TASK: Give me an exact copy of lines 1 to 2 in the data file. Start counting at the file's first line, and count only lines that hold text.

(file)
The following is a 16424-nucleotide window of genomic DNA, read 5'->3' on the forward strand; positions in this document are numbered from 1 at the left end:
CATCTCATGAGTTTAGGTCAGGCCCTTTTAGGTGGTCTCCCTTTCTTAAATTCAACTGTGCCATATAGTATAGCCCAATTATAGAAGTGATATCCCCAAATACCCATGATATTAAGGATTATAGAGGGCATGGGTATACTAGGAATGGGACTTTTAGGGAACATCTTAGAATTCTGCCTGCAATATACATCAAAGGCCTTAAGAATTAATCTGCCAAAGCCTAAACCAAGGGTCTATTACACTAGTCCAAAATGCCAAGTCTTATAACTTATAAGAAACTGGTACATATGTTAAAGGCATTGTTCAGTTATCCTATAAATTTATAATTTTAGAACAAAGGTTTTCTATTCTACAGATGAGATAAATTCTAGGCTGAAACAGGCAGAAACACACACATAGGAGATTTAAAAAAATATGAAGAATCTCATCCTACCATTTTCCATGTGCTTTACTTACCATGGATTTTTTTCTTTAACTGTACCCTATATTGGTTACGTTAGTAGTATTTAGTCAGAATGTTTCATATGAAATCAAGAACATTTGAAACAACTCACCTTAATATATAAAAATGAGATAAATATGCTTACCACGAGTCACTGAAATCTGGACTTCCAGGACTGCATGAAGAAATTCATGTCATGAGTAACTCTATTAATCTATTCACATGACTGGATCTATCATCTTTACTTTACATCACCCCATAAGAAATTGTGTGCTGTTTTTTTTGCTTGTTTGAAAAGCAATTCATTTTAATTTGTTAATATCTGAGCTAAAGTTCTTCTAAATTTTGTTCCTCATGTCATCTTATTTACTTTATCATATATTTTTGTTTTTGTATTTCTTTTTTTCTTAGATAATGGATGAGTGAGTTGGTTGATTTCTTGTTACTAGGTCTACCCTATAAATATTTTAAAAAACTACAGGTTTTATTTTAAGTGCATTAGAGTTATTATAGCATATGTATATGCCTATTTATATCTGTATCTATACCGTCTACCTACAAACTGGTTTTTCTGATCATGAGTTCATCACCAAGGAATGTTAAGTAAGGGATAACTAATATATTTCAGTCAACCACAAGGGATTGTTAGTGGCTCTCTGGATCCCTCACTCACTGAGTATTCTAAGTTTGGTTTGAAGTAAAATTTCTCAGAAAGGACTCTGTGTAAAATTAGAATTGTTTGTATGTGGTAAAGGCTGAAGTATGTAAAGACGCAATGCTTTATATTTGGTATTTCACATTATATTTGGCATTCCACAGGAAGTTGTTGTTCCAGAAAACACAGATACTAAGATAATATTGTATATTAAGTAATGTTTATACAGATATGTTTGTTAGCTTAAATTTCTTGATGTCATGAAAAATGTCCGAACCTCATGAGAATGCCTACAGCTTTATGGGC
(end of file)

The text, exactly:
The following is a 16424-nucleotide window of genomic DNA, read 5'->3' on the forward strand; positions in this document are numbered from 1 at the left end:
CATCTCATGAGTTTAGGTCAGGCCCTTTTAGGTGGTCTCCCTTTCTTAAATTCAACTGTGCCATATAGTATAGCCCAATTATAGAAGTGATATCCCCAAATACCCATGATATTAAGGATTATAGAGGGCATGGGTATACTAGGAATGGGACTTTTAGGGAACATCTTAGAATTCTGCCTGCAATATACATCAAAGGCCTTAAGAATTAATCTGCCAAAGCCTAAACCAAGGGTCTATTACACTAGTCCAAAATGCCAAGTCTTATAACTTATAAGAAACTGGTACATATGTTAAAGGCATTGTTCAGTTATCCTATAAATTTATAATTTTAGAACAAAGGTTTTCTATTCTACAGATGAGATAAATTCTAGGCTGAAACAGGCAGAAACACACACATAGGAGATTTAAAAAAATATGAAGAATCTCATCCTACCATTTTCCATGTGCTTTACTTACCATGGATTTTTTTCTTTAACTGTACCCTATATTGGTTACGTTAGTAGTATTTAGTCAGAATGTTTCATATGAAATCAAGAACATTTGAAACAACTCACCTTAATATATAAAAATGAGATAAATATGCTTACCACGAGTCACTGAAATCTGGACTTCCAGGACTGCATGAAGAAATTCATGTCATGAGTAACTCTATTAATCTATTCACATGACTGGATCTATCATCTTTACTTTACATCACCCCATAAGAAATTGTGTGCTGTTTTTTTTGCTTGTTTGAAAAGCAATTCATTTTAATTTGTTAATATCTGAGCTAAAGTTCTTCTAAATTTTGTTCCTCATGTCATCTTATTTACTTTATCATATATTTTTGTTTTTGTATTTCTTTTTTTCTTAGATAATGGATGAGTGAGTTGGTTGATTTCTTGTTACTAGGTCTACCCTATAAATATTTTAAAAAACTACAGGTTTTATTTTAAGTGCATTAGAGTTATTATAGCATATGTATATGCCTATTTATATCTGTATCTATACCGTCTACCTACAAACTGGTTTTTCTGATCATGAGTTCATCACCAAGGAATGTTAAGTAAGGGATAACTAATATATTTCAGTCAACCACAAGGGATTGTTAGTGGCTCTCTGGATCCCTCACTCACTGAGTATTCTAAGTTTGGTTTGAAGTAAAATTTCTCAGAAAGGACTCTGTGTAAAATTAGAATTGTTTGTATGTGGTAAAGGCTGAAGTATGTAAAGACGCAATGCTTTATATTTGGTATTTCACATTATATTTGGCATTCCACAGGAAGTTGTTGTTCCAGAAAACACAGATACTAAGATAATATTGTATATTAAGTAATGTTTATACAGATATGTTTGTTAGCTTAAATTTCTTGATGTCATGAAAAATGTCCGAACCTCATGAGAATGCCTACAGCTTTATGGGC